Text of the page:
Senators' votes lay an egg
By PAUL ENGLISH World Capitol Bureau
Both sides fail to gather enough support to amend
the state's new law on cockfighting.
Sen. Frank Shurden, D-Henryetta, fell just short of the 25 votes needed to pass House Bill 1784, which he sponsored in the Senate. The vote was 23-24.
He kept the bill alive by serving notice that he would ask for reconsideration next week.
Shurden argued that violators of the state's new cockfighting law should never have to go to prison for a "chicken crime."
Opponents said passage of Shurden's bill would be "a slap in the face of the people" who voted in November to ban cockfighting and made any violation a felony.
Shurden's bill proposes to put to a vote of the people a reduction of the penalty to a misdemeanor, with a maximum penalty of one year in the county jail and a fine of $500, regardless of the number of offenses.
Sen. Glenn Coffee, R-Oklahoma City, lost a vote on his proposed amendment to HB 1784 that would have set the penalty for a first-time misdemeanor offense at $2,000, with subsequent violations being felonies with a penalty of one to 10 years in prison and a penalty of $2,000 to $25,000.
"I wouldn't have brought any bill if I thought anybody ought to spend one day in the state penitentiary for a chicken crime," Shurden said.
No matter how many times a person violates the cockfighting law, he said, that person should never go to prison "unless they're stealing chickens."
Sen. James Williamson, R-Tulsa, said, "Senator Shurden doesn't want to stop this activity. If you want to vote for this bill and keep it going in Oklahoma, alive and well, that's fine, but don't pretend like you're doing anything but doing that by ignoring the compromise amendment."
Williamson referred to the Shurden plan as "cockfighting by the wink."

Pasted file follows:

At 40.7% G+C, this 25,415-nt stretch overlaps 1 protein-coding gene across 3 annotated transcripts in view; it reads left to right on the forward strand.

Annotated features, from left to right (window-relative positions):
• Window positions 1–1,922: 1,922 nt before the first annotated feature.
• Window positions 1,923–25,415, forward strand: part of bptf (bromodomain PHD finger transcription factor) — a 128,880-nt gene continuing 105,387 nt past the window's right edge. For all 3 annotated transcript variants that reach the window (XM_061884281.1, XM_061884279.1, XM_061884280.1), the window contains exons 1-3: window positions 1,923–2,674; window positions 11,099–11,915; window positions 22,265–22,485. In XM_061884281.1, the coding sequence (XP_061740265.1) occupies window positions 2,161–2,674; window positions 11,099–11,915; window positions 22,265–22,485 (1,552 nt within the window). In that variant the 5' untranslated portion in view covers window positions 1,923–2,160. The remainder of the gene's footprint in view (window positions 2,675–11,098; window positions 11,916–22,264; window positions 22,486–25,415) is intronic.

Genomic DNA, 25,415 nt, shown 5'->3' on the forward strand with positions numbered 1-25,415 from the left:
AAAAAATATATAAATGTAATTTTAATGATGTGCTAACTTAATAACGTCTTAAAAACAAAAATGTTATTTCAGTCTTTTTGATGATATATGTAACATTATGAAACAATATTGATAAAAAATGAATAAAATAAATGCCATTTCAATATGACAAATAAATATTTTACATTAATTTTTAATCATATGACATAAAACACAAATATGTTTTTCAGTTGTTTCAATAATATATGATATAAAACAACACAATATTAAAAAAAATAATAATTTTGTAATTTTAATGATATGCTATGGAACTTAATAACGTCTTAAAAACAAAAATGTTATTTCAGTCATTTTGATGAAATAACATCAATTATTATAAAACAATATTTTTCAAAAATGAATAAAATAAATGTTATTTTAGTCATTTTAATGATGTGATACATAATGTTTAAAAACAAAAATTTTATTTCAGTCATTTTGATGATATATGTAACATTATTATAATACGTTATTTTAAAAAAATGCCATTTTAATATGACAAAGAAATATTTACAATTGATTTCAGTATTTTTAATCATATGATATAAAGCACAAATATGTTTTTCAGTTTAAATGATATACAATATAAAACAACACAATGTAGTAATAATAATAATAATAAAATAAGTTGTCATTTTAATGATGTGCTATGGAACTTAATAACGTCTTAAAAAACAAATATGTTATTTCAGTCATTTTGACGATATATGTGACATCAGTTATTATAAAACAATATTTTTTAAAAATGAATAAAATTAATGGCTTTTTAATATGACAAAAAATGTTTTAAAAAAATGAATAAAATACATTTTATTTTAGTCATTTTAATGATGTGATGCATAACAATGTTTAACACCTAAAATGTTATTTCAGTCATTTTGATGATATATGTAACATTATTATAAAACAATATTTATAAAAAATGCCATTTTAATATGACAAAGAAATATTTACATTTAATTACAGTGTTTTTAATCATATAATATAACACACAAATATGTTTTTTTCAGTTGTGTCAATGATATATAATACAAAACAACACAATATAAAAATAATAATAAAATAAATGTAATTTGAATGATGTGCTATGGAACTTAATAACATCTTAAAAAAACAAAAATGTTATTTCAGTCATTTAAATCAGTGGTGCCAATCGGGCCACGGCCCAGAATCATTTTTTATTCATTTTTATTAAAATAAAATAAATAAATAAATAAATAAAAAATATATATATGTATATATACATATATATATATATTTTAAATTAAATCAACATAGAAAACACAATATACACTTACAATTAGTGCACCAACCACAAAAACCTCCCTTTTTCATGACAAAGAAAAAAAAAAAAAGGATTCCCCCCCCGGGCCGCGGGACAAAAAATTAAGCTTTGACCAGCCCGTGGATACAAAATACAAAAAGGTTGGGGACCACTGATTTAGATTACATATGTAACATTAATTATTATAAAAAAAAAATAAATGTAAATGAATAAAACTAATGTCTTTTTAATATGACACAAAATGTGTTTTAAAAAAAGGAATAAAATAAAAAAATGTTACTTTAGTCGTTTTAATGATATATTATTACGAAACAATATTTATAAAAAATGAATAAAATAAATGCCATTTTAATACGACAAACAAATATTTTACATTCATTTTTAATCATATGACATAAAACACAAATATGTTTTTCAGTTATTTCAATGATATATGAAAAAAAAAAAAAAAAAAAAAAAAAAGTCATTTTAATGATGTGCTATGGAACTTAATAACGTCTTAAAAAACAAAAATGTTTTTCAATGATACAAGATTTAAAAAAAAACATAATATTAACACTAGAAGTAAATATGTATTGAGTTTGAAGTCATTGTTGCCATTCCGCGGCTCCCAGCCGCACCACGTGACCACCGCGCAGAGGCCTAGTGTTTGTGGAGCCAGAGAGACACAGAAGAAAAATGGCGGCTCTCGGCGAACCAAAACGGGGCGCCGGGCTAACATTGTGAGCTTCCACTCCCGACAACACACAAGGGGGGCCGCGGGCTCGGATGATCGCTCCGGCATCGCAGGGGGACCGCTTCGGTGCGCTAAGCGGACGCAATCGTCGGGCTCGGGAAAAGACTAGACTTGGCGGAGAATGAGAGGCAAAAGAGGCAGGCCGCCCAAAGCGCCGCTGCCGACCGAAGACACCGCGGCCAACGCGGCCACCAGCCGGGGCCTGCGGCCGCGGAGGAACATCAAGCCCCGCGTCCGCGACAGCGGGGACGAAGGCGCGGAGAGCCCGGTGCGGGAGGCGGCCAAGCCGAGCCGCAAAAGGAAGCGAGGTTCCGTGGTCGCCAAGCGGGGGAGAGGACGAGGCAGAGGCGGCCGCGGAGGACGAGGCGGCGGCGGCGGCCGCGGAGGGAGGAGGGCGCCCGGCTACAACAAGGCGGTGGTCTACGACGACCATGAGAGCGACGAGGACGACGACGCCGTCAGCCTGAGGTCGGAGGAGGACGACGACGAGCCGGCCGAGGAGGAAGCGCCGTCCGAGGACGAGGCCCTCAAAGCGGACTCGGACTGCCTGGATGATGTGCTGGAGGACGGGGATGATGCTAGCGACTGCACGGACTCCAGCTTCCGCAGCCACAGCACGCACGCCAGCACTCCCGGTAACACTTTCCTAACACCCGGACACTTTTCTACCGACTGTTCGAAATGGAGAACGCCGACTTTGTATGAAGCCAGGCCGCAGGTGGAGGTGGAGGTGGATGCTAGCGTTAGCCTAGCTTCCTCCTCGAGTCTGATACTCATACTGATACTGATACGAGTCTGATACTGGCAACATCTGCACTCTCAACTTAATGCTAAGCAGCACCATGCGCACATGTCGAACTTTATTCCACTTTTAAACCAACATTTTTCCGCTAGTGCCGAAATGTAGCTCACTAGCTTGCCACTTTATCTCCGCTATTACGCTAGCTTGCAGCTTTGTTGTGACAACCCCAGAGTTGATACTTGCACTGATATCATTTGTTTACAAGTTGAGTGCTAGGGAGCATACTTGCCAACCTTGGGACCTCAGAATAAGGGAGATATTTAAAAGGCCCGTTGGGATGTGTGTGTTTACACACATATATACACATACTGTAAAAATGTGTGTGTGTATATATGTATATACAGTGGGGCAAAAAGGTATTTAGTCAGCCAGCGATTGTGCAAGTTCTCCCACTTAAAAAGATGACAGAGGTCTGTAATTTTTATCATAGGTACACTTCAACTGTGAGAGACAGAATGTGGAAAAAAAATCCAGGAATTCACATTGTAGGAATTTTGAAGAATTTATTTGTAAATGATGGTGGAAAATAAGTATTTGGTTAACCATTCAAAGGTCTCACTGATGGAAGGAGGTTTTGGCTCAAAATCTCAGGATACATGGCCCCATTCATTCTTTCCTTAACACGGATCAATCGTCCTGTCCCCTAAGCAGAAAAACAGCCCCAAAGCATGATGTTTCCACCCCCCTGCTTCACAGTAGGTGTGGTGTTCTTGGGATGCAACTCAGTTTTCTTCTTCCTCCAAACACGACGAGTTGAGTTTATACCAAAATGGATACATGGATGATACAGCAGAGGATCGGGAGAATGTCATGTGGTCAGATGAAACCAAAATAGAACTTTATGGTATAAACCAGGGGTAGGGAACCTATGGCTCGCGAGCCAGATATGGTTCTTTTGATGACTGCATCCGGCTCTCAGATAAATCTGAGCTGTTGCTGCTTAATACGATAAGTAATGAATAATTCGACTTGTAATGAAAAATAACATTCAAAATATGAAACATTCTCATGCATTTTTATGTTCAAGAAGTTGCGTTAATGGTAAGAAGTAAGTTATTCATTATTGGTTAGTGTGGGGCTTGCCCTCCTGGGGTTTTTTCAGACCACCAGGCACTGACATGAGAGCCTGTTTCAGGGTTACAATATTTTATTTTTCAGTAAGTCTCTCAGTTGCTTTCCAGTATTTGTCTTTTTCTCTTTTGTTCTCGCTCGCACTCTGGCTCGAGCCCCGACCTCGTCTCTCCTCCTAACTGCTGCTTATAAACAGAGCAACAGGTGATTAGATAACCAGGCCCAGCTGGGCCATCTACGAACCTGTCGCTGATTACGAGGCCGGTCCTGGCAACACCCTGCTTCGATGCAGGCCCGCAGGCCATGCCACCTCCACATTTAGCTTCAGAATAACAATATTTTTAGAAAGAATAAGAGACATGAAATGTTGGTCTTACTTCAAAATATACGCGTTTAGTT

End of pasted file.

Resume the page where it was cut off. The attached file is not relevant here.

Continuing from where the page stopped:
Sen. Mike Fair, R-Oklahoma City, said that to vote on changing the law so soon after voters approved it would "make a farce out of this and it would be a grave error and a slap in the face of the people of the state of Oklahoma."
Fair said people would be mad if the Legislature messed with the state's initiative petition process, used to get the cockfighting ban on the ballot.
"The campaign that's going to be waged on this is not chicken fighting this time," Fair said. "It's going to be overturning the will of the people and the initiative petition process."
Shurden said opponents were afraid to let the people "have another shot at this. That's all we're doing. We're not overturning the vote of the people."
Shurden cited a Tulsa World poll in which 57 percent of the people surveyed said they would vote to have the penalty reduced from a felony to a misdemeanor.
"We're not trying to destroy the initiative petition process. We're going to let them vote again," he said.
Sen. Mark Snyder, R-Edmond, said many people think cockfighting is "really a crime because it hinges on animal cruelty."
Snyder said a first-offense misdemeanor would mean "you need to get out of this business" and that a felony offense would mean "you pay the price for being in this business."